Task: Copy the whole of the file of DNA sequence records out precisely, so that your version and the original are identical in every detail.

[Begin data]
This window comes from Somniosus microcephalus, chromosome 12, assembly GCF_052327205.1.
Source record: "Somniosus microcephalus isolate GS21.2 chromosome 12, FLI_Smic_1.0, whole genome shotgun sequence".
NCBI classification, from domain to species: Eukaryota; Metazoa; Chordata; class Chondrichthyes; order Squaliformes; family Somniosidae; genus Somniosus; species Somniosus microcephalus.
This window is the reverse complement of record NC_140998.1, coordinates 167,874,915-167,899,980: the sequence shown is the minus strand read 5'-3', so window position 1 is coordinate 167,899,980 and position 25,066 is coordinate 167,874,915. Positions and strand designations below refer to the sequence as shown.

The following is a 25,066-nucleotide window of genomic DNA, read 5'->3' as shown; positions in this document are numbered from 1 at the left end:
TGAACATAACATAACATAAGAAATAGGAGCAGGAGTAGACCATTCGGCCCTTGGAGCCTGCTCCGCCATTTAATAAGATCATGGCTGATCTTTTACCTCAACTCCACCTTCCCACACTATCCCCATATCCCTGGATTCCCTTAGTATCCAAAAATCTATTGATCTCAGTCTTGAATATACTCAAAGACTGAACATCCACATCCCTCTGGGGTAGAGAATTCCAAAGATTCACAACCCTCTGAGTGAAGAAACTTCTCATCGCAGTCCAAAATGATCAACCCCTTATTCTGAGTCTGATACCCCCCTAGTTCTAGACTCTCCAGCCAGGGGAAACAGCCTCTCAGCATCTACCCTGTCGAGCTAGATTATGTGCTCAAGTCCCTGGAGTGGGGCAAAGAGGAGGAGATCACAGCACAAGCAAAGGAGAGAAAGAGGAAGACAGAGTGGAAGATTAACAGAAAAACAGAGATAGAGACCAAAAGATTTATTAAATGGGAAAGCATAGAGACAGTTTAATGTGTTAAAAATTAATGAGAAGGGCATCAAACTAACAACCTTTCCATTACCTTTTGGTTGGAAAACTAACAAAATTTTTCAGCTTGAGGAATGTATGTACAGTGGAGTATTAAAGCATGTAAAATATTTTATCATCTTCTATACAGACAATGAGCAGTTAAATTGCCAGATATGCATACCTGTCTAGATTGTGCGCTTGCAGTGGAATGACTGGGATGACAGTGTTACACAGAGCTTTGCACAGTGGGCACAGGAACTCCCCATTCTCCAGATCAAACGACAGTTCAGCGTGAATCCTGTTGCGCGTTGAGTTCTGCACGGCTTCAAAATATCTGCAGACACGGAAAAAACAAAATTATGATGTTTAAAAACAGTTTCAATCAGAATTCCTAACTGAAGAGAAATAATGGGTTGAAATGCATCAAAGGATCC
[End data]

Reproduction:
This window comes from Somniosus microcephalus, chromosome 12, assembly GCF_052327205.1.
Source record: "Somniosus microcephalus isolate GS21.2 chromosome 12, FLI_Smic_1.0, whole genome shotgun sequence".
NCBI classification, from domain to species: Eukaryota; Metazoa; Chordata; class Chondrichthyes; order Squaliformes; family Somniosidae; genus Somniosus; species Somniosus microcephalus.
This window is the reverse complement of record NC_140998.1, coordinates 167,874,915-167,899,980: the sequence shown is the minus strand read 5'-3', so window position 1 is coordinate 167,899,980 and position 25,066 is coordinate 167,874,915. Positions and strand designations below refer to the sequence as shown.

The following is a 25,066-nucleotide window of genomic DNA, read 5'->3' as shown; positions in this document are numbered from 1 at the left end:
TGAACATAACATAACATAAGAAATAGGAGCAGGAGTAGACCATTCGGCCCTTGGAGCCTGCTCCGCCATTTAATAAGATCATGGCTGATCTTTTACCTCAACTCCACCTTCCCACACTATCCCCATATCCCTGGATTCCCTTAGTATCCAAAAATCTATTGATCTCAGTCTTGAATATACTCAAAGACTGAACATCCACATCCCTCTGGGGTAGAGAATTCCAAAGATTCACAACCCTCTGAGTGAAGAAACTTCTCATCGCAGTCCAAAATGATCAACCCCTTATTCTGAGTCTGATACCCCCCTAGTTCTAGACTCTCCAGCCAGGGGAAACAGCCTCTCAGCATCTACCCTGTCGAGCTAGATTATGTGCTCAAGTCCCTGGAGTGGGGCAAAGAGGAGGAGATCACAGCACAAGCAAAGGAGAGAAAGAGGAAGACAGAGTGGAAGATTAACAGAAAAACAGAGATAGAGACCAAAAGATTTATTAAATGGGAAAGCATAGAGACAGTTTAATGTGTTAAAAATTAATGAGAAGGGCATCAAACTAACAACCTTTCCATTACCTTTTGGTTGGAAAACTAACAAAATTTTTCAGCTTGAGGAATGTATGTACAGTGGAGTATTAAAGCATGTAAAATATTTTATCATCTTCTATACAGACAATGAGCAGTTAAATTGCCAGATATGCATACCTGTCTAGATTGTGCGCTTGCAGTGGAATGACTGGGATGACAGTGTTACACAGAGCTTTGCACAGTGGGCACAGGAACTCCCCATTCTCCAGATCAAACGACAGTTCAGCGTGAATCCTGTTGCGCGTTGAGTTCTGCACGGCTTCAAAATATCTGCAGACACGGAAAAAACAAAATTATGATGTTTAAAAACAGTTTCAATCAGAATTCCTAACTGAAGAGAAATAATGGGTTGAAATGCATCAAAGGATCC